Landmark Fishing and Human Rights Treaty to Enter into Force
(Last Updated: January 18th 2017)
Photo credit: FAO
On November 16th 2016, Lithuania became the tenth country to ratify the International Labor Organization’s (ILO) Work in Fishing Convention 2007, No. 188 (C188), meeting the minimum threshold of ten ratifications needed to enter into force in November 2017. This is a major step in the fight to eliminate human rights abuses at sea as the convention will be the first international treaty in force that specifically addresses the labor conditions of fishermen at sea.
The countries that have ratified C188 at the time of writing are: Angola, Argentina, Bosnia and Herzegovina, Congo, Estonia, France, Lithuania, Morocco, Norway, and South Africa.
Why is this important?
Fishermen at sea had previously been exempt from almost all international maritime labor treaties addressing the safety and fair treatment of workers at sea. This has left fishermen vulnerable to egregious human rights abuses by unscrupulous fishing companies, captains, and recruitment agencies. C188 seeks to close this gap by mandating minimum labor standards for all fishermen aboard all fishing vessels flying the flag of nations that have ratified the convention.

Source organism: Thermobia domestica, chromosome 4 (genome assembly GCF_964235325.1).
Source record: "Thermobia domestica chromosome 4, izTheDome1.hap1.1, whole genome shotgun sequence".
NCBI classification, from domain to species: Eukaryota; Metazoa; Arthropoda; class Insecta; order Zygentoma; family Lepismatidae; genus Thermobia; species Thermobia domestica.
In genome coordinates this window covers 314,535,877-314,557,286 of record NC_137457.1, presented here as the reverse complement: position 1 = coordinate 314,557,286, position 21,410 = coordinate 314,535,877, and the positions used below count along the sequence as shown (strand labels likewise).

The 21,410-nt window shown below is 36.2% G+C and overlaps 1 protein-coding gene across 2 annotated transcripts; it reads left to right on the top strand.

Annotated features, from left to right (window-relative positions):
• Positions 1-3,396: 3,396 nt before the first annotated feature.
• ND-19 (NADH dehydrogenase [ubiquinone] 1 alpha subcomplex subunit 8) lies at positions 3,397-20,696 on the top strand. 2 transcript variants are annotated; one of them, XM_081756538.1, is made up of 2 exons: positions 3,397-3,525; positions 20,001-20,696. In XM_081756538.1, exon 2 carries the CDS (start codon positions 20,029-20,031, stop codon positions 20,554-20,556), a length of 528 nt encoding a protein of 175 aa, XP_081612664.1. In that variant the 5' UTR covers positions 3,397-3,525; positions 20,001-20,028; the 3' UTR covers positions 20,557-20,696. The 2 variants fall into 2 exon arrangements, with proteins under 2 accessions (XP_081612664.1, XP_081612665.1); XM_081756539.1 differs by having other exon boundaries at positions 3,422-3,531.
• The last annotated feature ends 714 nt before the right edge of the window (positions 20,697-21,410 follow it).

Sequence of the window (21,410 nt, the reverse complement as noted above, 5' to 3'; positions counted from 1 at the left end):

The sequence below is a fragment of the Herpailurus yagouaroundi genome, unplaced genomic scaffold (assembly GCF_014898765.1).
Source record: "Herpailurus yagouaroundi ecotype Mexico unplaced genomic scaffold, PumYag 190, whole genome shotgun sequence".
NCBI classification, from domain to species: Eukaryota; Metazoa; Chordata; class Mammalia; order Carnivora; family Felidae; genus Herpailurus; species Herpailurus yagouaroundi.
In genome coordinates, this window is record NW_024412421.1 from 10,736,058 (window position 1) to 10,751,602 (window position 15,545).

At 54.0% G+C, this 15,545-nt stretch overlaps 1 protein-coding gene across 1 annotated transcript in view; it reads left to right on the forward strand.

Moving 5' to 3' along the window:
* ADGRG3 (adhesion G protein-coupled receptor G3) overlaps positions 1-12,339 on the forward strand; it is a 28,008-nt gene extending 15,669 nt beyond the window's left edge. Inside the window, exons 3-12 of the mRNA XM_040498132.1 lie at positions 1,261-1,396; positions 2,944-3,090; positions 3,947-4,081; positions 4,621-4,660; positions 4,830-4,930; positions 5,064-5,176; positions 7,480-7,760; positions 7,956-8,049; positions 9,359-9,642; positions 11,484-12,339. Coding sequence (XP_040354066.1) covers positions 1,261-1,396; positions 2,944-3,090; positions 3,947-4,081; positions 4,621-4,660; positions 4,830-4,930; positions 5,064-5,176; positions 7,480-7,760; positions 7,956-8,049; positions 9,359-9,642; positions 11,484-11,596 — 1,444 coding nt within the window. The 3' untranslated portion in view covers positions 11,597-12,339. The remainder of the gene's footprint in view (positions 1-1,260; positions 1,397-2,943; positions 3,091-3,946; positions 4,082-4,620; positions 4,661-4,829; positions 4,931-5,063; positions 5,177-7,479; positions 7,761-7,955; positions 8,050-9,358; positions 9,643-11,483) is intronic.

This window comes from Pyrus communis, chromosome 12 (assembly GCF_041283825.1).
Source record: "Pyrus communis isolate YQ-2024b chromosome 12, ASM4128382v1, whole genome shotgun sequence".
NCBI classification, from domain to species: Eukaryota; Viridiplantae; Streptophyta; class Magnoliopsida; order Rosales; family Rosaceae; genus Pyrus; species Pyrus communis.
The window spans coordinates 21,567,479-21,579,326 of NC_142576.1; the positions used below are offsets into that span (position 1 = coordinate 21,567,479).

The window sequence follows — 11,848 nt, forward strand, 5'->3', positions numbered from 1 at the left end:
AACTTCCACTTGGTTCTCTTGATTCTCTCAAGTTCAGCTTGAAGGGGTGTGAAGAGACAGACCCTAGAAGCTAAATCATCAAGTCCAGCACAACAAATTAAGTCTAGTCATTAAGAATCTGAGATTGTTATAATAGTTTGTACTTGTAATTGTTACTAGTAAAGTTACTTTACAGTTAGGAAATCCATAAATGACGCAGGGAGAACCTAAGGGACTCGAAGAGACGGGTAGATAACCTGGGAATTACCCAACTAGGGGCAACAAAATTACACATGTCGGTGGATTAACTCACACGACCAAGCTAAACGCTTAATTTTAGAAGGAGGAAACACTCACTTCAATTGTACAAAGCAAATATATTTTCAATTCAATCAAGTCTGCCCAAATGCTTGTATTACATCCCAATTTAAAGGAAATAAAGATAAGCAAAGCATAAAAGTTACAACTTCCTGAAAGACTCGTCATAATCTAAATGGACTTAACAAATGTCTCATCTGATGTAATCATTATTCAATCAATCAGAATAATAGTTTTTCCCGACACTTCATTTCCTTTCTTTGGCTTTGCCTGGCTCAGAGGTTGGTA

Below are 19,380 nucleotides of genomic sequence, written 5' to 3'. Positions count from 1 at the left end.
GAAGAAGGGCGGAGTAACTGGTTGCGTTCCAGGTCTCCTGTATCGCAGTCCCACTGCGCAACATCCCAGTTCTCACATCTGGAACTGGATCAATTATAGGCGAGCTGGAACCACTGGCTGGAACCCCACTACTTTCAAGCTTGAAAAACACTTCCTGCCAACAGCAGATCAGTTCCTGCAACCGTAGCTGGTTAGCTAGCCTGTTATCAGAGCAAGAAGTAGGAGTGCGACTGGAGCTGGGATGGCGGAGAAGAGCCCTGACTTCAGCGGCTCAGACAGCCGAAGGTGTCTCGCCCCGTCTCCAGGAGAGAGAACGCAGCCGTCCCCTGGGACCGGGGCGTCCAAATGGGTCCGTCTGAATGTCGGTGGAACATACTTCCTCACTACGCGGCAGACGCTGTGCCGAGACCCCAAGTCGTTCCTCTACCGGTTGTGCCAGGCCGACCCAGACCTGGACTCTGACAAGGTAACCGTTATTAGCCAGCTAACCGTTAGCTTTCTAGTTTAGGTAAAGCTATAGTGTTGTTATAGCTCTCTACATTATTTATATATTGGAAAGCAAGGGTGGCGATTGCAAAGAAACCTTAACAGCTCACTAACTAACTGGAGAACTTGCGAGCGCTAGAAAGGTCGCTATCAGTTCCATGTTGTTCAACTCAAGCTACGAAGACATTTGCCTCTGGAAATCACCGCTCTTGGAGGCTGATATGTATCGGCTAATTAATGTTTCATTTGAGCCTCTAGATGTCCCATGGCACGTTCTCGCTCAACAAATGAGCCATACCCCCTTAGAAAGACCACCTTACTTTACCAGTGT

The convention includes requirements that support human rights at sea such as: fisher’s work agreement (contract) for all fishermen; minimum rest periods; standards for recruitment (including no fees in recruitment process); regular payment of wages; and minimum living and working conditions. The convention also clearly defines the responsibilities of the captain and vessel owner in ensuring the fair treatment of workers.
To supplement C188, the ILO also created the Work in Fishing Recommendation 2007, No. 199 which provides non-binding guidelines to implement the new requirements.
Seafood companies and civil society should urge nations with large fishing fleets to ratify the convention. As the convention aims to address many of the concerns raised by fishermen regarding their ethical treatment, it has the potential to significantly improve human rights protections for workers on fishing vessels. Additionally, because of the possible links between illegal, unreported, and unregulated fishing and egregious human rights abuses at sea, the convention could impact sustainability. By ratifying and/or supporting the treaty, countries and businesses will be sending a signal that they are committed to instilling ethical conduct aboard fishing vessels and sustainable fisheries.
For more information about the International Labor Organization’s Work in Fishing Convention, 2007, please contact email@example.com.